In the War of Words with Bezos and Big Business, Bernie Wins

In the War of Words with Bezos and Big Business, Bernie Wins

It was not long ago that I was arguing against Bernie Sanders’ underlying (deeply flawed) logic behind his Stop BEZOS Act. One would think that Jeff Bezos, the man who appeared to be the primary topic of Sanders’ legislation, would be averse to the idea that he had been engaging in unfair management practices, treating his workers in a way that Sanders all but called cruel and unusual. But Bezos has responded to Sanders’ rhetoric in a way that was perhaps unexpected by many, but may turn out to be shrewd.

Regardless of what one thinks about Bernie Sanders, his vision for the nation, or his intellectual/moral standing, there’s no denying that he has many followers. Most are aware that he was robbed of the Democratic Party nomination for president in 2016. His supporters are an off-the-wall brand of lefty, and as the socialist wave indicates, they are becoming greater by the day.

The far left is not an adversary that Jeff Bezos is willing to remain pitted against, even if Sanders threw the first stone. Aside from being a known friend of the left as the owner of the Washington Post, Bezos is nothing if not intent on cornering the retail marketplace. Taking on Bernie Sanders as a public sparring partner was never going to be good for business, and if Bezos knows one thing well, it’s business.

Michael Jordan once said, “Republicans buy shoes, too.”

One can consider Bezos’ response to Bernie’s ball busting as the equivalent of the statement, “Bernie Sanders supporters buy books, too. And man beanies. Lots of man beanies.”

Call it abdication, call it pennies for a man who is worth $166.3 billion and rapidly counting. However you qualify Jeff Bezos’ decision to acquiesce to the public cries of a political madman, don’t call it bad business.

Today, Amazon released a statement announcing radical changes that will likely lower its bottom line. But, unlike many businesses who count their employees based on strict cost-benefit analyses, Amazon is forever expanding, and really can’t afford to cut employees. This appears to be a no-strings-attached raise for Amazon employees in the United States.

‘The change takes effect November 1 and applies to full-time, part-time and temporary workers. Amazon (AMZN) says the $15 minimum wage will benefit more than 250,000 Amazon employees, plus 100,000 seasonal workers.’ (CNN Money)

There’s no doubt that American employees of Amazon have one man to thank for the raise, and his name rhymes with Shmernie Shmanders. Bezos should get credit too, but without Bernie, this doesn’t happen.

‘"We listened to our critics, thought hard about what we wanted to do, and decided we want to lead," said Jeff Bezos, Amazon's founder and CEO. "We're excited about this change and encourage our competitors and other large employers to join us."’ (CNN Money)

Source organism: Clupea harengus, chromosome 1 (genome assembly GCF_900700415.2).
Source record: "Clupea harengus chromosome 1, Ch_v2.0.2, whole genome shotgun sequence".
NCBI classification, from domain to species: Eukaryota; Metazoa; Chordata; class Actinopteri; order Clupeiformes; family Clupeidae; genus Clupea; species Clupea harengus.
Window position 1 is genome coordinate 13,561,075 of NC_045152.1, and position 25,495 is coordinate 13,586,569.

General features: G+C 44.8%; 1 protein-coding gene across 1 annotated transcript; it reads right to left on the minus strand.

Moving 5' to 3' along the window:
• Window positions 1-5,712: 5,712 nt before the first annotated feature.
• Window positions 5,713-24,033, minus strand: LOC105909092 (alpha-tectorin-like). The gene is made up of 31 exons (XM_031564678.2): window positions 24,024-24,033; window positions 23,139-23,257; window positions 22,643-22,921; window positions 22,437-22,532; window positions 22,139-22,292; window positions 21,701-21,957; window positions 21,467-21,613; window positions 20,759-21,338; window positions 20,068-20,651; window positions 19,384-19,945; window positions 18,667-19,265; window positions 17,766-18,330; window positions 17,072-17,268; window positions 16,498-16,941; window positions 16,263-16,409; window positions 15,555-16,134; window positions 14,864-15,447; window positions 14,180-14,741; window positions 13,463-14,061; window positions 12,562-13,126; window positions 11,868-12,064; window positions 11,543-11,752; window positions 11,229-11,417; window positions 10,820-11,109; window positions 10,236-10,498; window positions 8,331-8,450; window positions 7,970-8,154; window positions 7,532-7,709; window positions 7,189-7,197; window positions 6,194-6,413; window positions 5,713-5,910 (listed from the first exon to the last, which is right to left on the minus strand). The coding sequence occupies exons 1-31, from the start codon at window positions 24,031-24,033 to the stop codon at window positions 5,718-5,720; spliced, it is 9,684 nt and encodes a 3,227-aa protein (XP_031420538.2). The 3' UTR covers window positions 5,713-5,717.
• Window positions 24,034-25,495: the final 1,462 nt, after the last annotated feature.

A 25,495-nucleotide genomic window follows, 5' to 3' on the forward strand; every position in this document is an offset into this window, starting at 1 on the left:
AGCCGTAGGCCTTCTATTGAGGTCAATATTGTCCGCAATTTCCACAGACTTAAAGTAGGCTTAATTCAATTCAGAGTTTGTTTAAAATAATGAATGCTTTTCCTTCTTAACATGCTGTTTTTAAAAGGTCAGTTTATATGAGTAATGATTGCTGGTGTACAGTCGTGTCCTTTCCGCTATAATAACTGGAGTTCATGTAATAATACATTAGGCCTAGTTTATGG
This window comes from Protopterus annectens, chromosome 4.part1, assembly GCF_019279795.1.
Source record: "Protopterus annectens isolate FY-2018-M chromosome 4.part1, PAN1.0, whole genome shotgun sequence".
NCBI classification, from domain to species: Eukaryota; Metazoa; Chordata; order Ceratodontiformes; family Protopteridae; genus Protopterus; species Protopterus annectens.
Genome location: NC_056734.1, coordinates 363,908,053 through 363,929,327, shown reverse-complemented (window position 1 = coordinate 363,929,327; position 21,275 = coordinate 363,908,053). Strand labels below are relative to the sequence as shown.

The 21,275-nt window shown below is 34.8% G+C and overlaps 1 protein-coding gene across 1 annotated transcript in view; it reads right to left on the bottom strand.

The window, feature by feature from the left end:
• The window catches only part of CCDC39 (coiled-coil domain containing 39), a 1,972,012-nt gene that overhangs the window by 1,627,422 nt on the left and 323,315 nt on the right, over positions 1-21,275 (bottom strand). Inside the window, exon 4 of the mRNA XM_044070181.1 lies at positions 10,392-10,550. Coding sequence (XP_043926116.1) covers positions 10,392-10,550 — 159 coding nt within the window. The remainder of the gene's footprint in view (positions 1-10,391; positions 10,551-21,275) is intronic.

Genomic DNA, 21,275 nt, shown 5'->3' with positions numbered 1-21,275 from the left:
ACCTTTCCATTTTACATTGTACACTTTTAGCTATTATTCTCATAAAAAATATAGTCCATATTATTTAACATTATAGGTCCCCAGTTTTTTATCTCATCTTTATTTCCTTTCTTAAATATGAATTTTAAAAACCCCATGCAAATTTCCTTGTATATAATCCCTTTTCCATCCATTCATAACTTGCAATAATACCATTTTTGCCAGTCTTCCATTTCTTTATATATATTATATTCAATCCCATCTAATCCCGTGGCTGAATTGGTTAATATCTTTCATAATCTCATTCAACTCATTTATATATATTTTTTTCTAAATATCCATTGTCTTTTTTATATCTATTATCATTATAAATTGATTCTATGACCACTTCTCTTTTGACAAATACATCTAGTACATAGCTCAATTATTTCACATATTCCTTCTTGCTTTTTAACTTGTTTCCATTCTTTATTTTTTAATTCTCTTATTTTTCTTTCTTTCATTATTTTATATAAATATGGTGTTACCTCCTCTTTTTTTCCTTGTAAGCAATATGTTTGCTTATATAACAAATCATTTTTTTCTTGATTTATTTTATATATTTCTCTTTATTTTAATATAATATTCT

“Critics”, translated: Bernie. Kudos to Bezos for making it sound like it was Amazon’s idea to hike the wages. Even after numerous reports about hellish shift lengths and conditions in chaotic Amazon sorting rooms and warehouses, there was no action. But after the Stop BEZOS Act was announced…$15 minimum wage, it is.

It did happen, and instead of berating Bezos as enemy #1 of the proletariat, Sanders is now singing his praises.

"It is no secret that I have been a harsh critic of the wage and employment practices of Amazon and its owner Jeff Bezos," Sanders said. "It has been my view that the middle class and working families of this country should not have to subsidize Mr. Bezos, the wealthiest person on Earth…Today, I want to give credit where credit is due," Sanders said. (CNBC)

It’s quite the double take, and it’s a calculated decision by both parties. Sanders, with the perception that he has the power to change the minds of the world’s most prominent businesspeople in his back pocket, can now lay legitimate claim to the narrative that he is more than just words. And, he will use this coup to leverage other businesses into acquiescing to his rhetoric. After all, if Jeff Bezos did it, so can you…

Bezos comes off as benevolent. With one decision, and the resulting endorsement of Bernie Sanders, Bezos reformed Amazon’s image as one where workers are worked to the bone into one that can be seen as leading the voluntary wage-hiking movement. The wage will help attract higher-quality employees, greatly diminish criticism from inside the company, and quit frankly, cost Bezos very little in the long-run. Between goodwill and potential increased profitability due to higher morale, it may actually end up a financial victory.

Again, even if it’s not, the man is worth over $166 billion. The PR alone is worth the higher wages. Bezos isn’t stopping with his own company, though. He’s taking the fight for higher wages – a fight which he only recently took up, and not so voluntarily – to the rest of his competitors too.

‘…Mr. Bezos also announced that Amazon will now lobby Congress to raise the national minimum wage from $7.25 an hour. If Amazon is already paying $15, it’s no competitive sweat for Mr. Bezos to look virtuous for the media and politicians. Amazon is rapidly automating—an e-commerce warehouse in China has only four human employees—and its competitors lack Amazon’s scale and far lower cost of capital.’ (WSJ)

Along with helping Bernie Sanders gain even more credibility, this move to force competitors, if mandate or by competitive advantage, to increase minimum wage will ruffle many feathers, and make Bezos an even more polarizing figure than he already is. The man who has made billions while mixing business and politics is up to politics as usual, and he’s using his gargantuan business to move the needle.